There is nothing like throwing a perfect game as a pitcher or calling the perfect game as a referee. Just like in baseball and other sports, calling the perfect volleyball game is a lofty goal and nearly impossible to reach.
In your postgame discussion with your co-official, have you ever asked or been asked, “Were you feeling it today?” Everything was clicking, the communication between you and your partner was ESP-like. When you had a question, your partner was there with the answer. Just a wink or a nod and you knew that your fellow referee was in perfect sync with you and the match. When there was a questionable call, you knew exactly what your partner had and were able to explain it to the captain or coach without conferring with your partner.
Treat every match as a critical match. It can be the first match of the year, senior night, the rivalry night in the middle of the season or the match against former teammates from the spring that creates the need for extra focus. When we walk into the gym to referee, we need to assume that the match that we have the honor of working is critical.
As we prepare for that match, we must clear our minds of the events of the day and leave our worries about tomorrow in the pockets of the clothes that we hang in the dressing room. As you change into your referee attire, you begin to focus on feeling the game. You change from your everyday life to the mindset of a facilitator for one of the greatest sports in the world.
Share Expectations with Your Partner
Begin by sharing your expectations of the match with your partner. As you walk onto the court, continue the conversation with your partner about the ground rules and any information that you have about the play of the teams. If there are confusing alignments for service receive patterns, try to unscramble them by sharing cues and tips. Start feeling the game with team-building and collaboration.
You also can unlock the mystery of the needs of the coaches by listening to them during the meet and greet, and whenever they have a question during the match. Don’t assume you know the question; actively listen and then respond using the language of the rules. Give the coach your undivided attention and a respectful answer that projects the confidence that you have in your partners. Every match is a new opportunity for building new or existing confidence that the coaches have in you and your partner.
If you “feel the game,” then you begin to get a sense of the impact players that are on the court feel for the match. The great server, the incredible defensive specialist/libero and the go-to hitters are all key elements for the continuous chess game that the coaches will play. Be prepared for the service pattern to shift at the last second to get the better passer in position to counter the great server or give the go-to hitter the opportunity for a one-on-one with the opposing block, while having the confidence to know that the reception pattern is legal.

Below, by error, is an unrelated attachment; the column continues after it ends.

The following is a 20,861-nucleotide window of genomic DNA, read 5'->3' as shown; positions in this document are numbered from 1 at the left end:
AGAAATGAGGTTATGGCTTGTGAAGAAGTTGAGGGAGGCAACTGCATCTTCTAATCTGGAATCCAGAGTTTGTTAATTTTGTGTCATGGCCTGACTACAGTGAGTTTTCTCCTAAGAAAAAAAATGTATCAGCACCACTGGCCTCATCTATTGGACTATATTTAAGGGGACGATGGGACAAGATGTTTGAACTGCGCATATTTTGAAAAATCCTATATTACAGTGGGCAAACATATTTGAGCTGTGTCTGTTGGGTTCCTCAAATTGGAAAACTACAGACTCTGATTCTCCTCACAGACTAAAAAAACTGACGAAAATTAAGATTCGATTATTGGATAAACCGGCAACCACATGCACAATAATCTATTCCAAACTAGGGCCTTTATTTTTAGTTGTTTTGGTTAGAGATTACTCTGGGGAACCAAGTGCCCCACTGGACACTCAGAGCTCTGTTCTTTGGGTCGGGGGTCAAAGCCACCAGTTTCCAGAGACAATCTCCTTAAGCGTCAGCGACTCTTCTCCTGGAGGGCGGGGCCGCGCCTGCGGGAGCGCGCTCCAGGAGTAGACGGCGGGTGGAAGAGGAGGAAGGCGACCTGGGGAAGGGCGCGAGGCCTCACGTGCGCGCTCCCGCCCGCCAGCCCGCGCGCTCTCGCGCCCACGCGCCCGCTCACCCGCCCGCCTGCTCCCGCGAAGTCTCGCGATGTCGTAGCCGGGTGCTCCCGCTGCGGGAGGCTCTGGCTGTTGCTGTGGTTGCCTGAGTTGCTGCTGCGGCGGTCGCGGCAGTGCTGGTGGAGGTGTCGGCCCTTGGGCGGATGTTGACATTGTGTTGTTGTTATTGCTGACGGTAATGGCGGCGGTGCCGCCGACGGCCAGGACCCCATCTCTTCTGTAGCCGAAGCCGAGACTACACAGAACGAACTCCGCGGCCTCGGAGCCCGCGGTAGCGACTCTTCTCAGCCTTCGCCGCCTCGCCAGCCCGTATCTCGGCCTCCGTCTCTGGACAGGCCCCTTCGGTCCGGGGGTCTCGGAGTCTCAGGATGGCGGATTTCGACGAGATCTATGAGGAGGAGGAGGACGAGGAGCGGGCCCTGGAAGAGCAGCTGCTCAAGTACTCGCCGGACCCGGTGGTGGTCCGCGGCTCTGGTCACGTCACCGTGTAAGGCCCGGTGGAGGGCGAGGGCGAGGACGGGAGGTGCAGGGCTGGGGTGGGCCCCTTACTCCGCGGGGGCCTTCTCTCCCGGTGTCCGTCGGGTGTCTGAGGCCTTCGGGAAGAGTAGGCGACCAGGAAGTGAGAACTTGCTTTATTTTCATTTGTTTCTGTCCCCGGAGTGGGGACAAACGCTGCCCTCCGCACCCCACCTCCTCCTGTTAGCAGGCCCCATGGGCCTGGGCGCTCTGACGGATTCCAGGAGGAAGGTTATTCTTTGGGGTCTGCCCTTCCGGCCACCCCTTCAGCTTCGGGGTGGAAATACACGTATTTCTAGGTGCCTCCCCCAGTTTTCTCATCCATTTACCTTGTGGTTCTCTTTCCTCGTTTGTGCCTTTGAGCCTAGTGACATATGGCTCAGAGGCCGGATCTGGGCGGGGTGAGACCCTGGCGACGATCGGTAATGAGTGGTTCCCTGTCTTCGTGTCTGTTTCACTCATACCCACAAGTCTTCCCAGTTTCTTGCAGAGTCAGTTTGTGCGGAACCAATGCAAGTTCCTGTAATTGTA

As the pace quickens and the intensity of the match grows, keep in mind that you are there to allow the players to exhibit the talents and skills that their coaches have cultivated. We are not there to make a call, we are there to call a fault when it occurs. When the match has developed its natural flow, there are typically fewer infractions to call, so be sure that you don’t act on a feeling of expectation to make a call.
Feeling the game includes holding the participants to a certain behavior standard as well. Referees, players and coaches must respect the game, and act accordingly. As a referee, you are feeling the game effectively when you can draw the line appropriately to allow a reasonable expression of emotion by the participants without crossing the behavioral line.
If the flow of the match allows the players to play and the coaches to coach, then we can truly be an accent to the match that is truly a non-factor. We meet the primary needs of the game by keeping everyone safe, allowing for fairness of play and continuing to be an integral part of the sport by being the equal partner of the three-legged stool of coaches, player and referees.
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Note: This article is archival in nature. Rules, interpretations, mechanics, philosophies and other information may or may not be correct for the current year.
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